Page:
27 January, 2016
Thousands of people were in the American state of Nevada earlier this month for the Consumer Electronics Show.
The CES is the world's biggest show for electronic devices. It is held every January in the city of Las Vegas. The CES is said to be a guide to the path technology companies will follow in the coming year. The show offers visitors a chance to see high-tech products that may change our lives -- or may never be seen again.
Some of the products are fun, while others are useful. From high-tech cameras to instruments for measuring physical fitness, these new gadgets and services are meant to make our day-to-day activities easier.
These products are either being sold now or should be available later this year.
1. Polar Balance Smart Scale
Activity trackers can help you keep records of your activity levels and physical exercise. But how many trackers will connect with a scale to measure your weight? The Polar Balance Smart Scale connects to an activity tracker and a software program to show whether the exercise affects your weight. The software application can be downloaded on your phone.
Set a weight goal using the Flow app. Then get weighed on the Smart Scale. The Flow app also connects to a calorie counting app if you want to follow what you eat.
Polar Coach, a free service, uses information from the Smart Scale, activity tracker and the Flow app to help you reach your goals.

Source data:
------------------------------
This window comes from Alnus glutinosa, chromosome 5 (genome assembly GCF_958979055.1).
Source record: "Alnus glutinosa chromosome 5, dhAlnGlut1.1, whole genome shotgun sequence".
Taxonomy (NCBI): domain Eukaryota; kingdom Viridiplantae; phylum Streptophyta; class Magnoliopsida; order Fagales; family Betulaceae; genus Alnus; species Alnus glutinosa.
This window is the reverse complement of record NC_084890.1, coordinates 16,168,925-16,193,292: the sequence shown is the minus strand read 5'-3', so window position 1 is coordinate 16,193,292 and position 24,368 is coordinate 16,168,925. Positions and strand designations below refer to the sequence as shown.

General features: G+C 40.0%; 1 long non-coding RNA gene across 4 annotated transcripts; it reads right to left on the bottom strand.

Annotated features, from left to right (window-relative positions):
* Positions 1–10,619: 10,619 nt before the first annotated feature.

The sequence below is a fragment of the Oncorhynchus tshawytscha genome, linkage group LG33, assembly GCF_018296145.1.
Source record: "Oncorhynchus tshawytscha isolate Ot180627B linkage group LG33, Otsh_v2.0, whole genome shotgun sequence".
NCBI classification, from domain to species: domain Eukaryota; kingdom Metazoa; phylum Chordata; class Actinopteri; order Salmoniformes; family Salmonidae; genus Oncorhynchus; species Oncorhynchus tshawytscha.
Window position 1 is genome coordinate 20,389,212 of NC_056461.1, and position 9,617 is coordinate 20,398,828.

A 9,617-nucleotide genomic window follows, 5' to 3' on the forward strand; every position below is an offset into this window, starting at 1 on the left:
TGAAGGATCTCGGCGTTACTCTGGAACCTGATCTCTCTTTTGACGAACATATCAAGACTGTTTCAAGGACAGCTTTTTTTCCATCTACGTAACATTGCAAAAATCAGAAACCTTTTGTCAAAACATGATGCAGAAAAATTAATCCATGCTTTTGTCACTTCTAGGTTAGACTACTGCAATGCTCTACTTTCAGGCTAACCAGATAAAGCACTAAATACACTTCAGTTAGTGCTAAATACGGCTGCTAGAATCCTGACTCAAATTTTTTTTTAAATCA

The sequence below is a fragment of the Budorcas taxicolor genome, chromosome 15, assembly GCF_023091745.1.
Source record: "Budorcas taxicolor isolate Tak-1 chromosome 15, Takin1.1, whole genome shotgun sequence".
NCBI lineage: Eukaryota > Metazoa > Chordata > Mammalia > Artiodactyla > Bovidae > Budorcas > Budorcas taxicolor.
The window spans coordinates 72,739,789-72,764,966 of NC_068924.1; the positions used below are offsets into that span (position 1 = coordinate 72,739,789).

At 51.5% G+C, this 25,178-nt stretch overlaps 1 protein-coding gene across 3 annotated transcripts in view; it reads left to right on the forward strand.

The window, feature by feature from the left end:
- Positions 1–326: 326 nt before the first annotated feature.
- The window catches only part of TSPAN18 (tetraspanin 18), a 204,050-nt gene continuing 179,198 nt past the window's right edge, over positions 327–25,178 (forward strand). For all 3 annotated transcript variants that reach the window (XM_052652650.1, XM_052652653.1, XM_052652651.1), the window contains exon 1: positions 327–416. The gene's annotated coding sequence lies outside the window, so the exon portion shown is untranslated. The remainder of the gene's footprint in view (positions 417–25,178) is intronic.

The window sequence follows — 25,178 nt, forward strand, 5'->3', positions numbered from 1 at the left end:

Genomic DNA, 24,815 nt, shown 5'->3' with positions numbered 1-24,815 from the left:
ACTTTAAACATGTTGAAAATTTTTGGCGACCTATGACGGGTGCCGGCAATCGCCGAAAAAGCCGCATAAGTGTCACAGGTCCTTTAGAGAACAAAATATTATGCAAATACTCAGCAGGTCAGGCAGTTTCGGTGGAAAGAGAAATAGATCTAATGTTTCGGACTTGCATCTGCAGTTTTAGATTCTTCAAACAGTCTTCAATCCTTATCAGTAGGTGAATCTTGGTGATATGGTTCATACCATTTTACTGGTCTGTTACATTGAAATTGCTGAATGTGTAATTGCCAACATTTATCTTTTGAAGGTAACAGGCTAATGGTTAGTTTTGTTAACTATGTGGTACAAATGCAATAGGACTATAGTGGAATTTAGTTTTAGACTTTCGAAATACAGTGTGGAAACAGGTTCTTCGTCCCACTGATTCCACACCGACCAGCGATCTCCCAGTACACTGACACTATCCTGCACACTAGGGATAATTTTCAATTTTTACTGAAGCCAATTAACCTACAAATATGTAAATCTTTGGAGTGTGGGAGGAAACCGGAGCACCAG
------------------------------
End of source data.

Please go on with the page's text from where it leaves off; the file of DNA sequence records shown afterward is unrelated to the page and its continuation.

Find out more at the Polar website.
2. Withings Go
A common problem with activity trackers is their seemingly endless need for electricity. Users report they often need to recharge their trackers. It can be aggravating to exercise only to discover that the device needs more power.
Withings Go is a simple activity tracker. It uses a black and white screen, similar to an e-reader, to show your activity levels. The battery on the Go lasts up to eight months so you do not have to worry about adding power every day or week.
The Go follows you both when you are awake and when you are asleep, and knows the difference between the two. You can see your information on an app on your phone to learn about your sleep patterns and physical activity levels.
More information is available at the Withings website.
Presence is a security camera that helps you see what is on the other side of your door. The camera sends a live video stream to the app on your phone and informs you when a car, person or animal comes close to the door. Video is also recorded by the camera.
Presence should be available later this year.
More information is available at the Presence website.
Millions of people have stomach problems after eating food containing gluten. Gluten is a name for the proteins found in wheat and other grains. People who cannot eat these proteins often have trouble knowing when a food has gluten or not.
Now, a device called Nima can identify gluten in food. Add a piece of food into Nima to see whether it has gluten levels of more than 20 parts per million.
The device works with solids and liquids to identify gluten.
More information about Nima can be found at the Nima website.
5. Misfit Ray
Not all activity trackers look like activity trackers. One example is the Misfit Ray. It looks like a metal container and can be worn around one's neck or as a bracelet on the arm or the leg.
Slide the Ray over a cord to wear it on your wrist or add it to a chain and wear it as a necklace. The Ray will record your activity and sleep, showing you information on a phone app.
The Ray shakes when you get a text or phone call. You can also use the Ray to take selfies and control the lights in your home.
Find out more at the Misfit website.
6. Ween Thermostat